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S. E. Schenkel
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Vacillating between the hate he’d nurtured all his life and the burgeoning wish to be the man his father never was, Acey decides to look at the evidence in the case against his father, Karl Tapp. What he finds is proof of full-blown incompetence, a suicidal old man and a killer who wants to put a son alongside his father in lockup.
It was an awesome evening—the kind that could make you believe winter had been given the boot for good. Except it was April, and snow in April was a Michigan tradition that I dreaded.
I collected the mail and headed up the driveway.
An envelope slipped from the bundle, caught a breeze and took a detour under Webb’s car. I dumped the rest of the mail on the trunk and got down on my knees. The thing had landed on the far side of the front wheel. Legal-sized white envelope with an official looking return address. But what really got my attention was my name. My full name: Acey Albert Tapp. Few people even knew my middle name, let alone used it.
Leaning against the car, I studied the sender’s information: Veeder and Volks, a law firm out of Clovis, Vermont.
I ripped open the envelope, pulled out the typed letter and started reading. Seconds ticked off. Countdown to a growing disbelief. A ballooning sense of panic.
The squeak of the side door cut into my shock.
Megan approached. “Is something wrong, Acey?”
I handed her the letter, moved to the front bumper and stared at a pair of robins romping about in the neighbor’s oak. After a long moment, I turned toward Megan. “You’re a pretty slow reader.”
“I’m working on something to say.” She approached, took the envelope from my hand and slipped the letter back in. “It’s not like you didn’t know this day would come.”
Her hand warmed my arm.
“Not like I wanted it to, either.”
The robins flew off in tandem, the bigger one giving chase.
“What are you going to do?” asked Megan.
“Give back in kind.”
“What’s that supposed to mean?” Her hold tightened.
“An eye for an eye. Absence for absence.”
There was a long silence. Fingers meshed with mine, took a firm hold. “You can’t,” she whispered.
“Like hell.” I kicked at the concrete. Wanted to go butt my head against the house. The home I’d inherited from Ma, the place she and Karl had purchased for their life together. Karl. My father. The man I wanted, most of all, to forget. Only how do you erase a marriage or the seed planted by the sorry-sick-son-of-a-bitch... when I was the offspring?
My eyes started to go soft, welling up with rain in the forecast. I steeled myself, did a string of blinks. Eyelids like little squeegees clearing away unwanted tears.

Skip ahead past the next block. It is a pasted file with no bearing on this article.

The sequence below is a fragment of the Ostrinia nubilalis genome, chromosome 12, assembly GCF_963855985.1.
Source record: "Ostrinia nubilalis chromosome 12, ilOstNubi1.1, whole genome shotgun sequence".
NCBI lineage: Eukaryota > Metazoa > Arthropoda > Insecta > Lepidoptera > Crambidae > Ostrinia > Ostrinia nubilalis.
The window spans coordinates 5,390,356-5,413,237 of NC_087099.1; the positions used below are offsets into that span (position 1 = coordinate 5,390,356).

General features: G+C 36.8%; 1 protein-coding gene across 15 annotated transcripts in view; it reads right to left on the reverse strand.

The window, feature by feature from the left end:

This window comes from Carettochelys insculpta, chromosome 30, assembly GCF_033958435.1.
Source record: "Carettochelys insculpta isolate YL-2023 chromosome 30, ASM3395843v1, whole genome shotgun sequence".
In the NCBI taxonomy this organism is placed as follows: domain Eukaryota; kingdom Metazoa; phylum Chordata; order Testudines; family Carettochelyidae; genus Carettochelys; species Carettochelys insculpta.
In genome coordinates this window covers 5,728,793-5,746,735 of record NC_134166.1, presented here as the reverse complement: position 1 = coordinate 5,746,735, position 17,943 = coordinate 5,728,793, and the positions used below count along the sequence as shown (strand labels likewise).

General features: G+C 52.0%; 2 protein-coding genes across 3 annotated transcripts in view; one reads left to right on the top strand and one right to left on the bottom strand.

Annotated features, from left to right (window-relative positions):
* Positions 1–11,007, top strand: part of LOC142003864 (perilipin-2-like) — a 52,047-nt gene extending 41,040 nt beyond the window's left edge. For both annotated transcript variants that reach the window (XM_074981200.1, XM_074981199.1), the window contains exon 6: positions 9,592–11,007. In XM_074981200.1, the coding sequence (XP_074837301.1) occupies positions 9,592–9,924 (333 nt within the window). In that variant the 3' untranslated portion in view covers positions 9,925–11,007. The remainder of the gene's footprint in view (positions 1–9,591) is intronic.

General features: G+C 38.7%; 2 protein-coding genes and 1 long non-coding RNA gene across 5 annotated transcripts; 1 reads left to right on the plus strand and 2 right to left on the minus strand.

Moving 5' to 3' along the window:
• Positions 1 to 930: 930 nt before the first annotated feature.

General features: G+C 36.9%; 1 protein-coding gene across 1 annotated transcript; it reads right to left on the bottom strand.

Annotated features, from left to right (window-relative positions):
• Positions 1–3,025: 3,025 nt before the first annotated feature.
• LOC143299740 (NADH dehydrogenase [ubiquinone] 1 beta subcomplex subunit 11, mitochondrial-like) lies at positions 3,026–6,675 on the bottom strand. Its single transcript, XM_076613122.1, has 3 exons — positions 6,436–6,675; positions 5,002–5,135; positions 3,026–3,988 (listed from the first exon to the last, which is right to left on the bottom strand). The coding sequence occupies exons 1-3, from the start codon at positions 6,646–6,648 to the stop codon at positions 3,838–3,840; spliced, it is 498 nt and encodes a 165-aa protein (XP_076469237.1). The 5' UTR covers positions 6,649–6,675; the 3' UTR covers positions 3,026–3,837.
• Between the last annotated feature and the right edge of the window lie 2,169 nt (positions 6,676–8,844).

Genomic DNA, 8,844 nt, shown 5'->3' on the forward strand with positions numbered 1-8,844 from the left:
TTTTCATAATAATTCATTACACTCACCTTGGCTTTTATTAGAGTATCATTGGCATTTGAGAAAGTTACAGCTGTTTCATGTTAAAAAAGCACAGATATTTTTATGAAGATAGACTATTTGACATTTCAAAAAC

I glanced at the envelope and the hand holding it. Those slender fingers I loved to feel on my skin. Tease me with their little touches.
Another side-door squeak. The boss this time. He stepped down to the stoop and blocked the door from closing. “Any reason why the mail can’t make it into the house before you start ripping it open?”
Despite the letter, despite its message, I smiled. There was nothing like Webb’s loveable grumpy voice to bring me out of a sulk.
I said, “While we’re on the subject of reasons ‘why’, maybe you can explain the purpose of allowing flies into the house. Woops, and there goes a bee. Hope he makes it to your bed and not mine.”
Webb let the door close and moved toward Megan and me. He stood there, hand on a hip, crooked as a quarter moon, those all-knowing eyes trying to make sense of the scene.
I plucked the envelope from Megan and handed it to him.
“What’s this?” said Webb.
“Read it and find out.”
He removed the letter, read it, stayed silent for a long moment and then asked, “When are you leaving?”
Without saying another word, Webb handed the envelope back, took the rest of the mail off the car’s trunk and went into the house.
Mysteries have always captivated me. Any kind. Mysteries of faith, creation, people. The mystery of an empty house, trap door. A neighbor’s weirdness. But I didn’t start writing mysteries until two events collided: a power outage and working under the dictatorship of the manager of a grocery store. The outage and its subsequent boredom handed me pen and paper, and my boss supplied the drive to write a story titled - “Murder in the Meat Department”. From that day until now, writing has been right up there with oxygen and chocolate.
Numerically, I’m grandmother to eight, stepmother to four, and sibling to five. I was a member of a missionary group (aka nun) for seventeen years, worked for ten of those years in Africa, have been married for over thirty years. And if you can’t figure out my age from that, you and I have equally appalling math skills.
As for my personality, what I feel, think, value... You’ll find clues to that in my mysteries.
Book Publisher: Wings ePress
No. of Pages: 379
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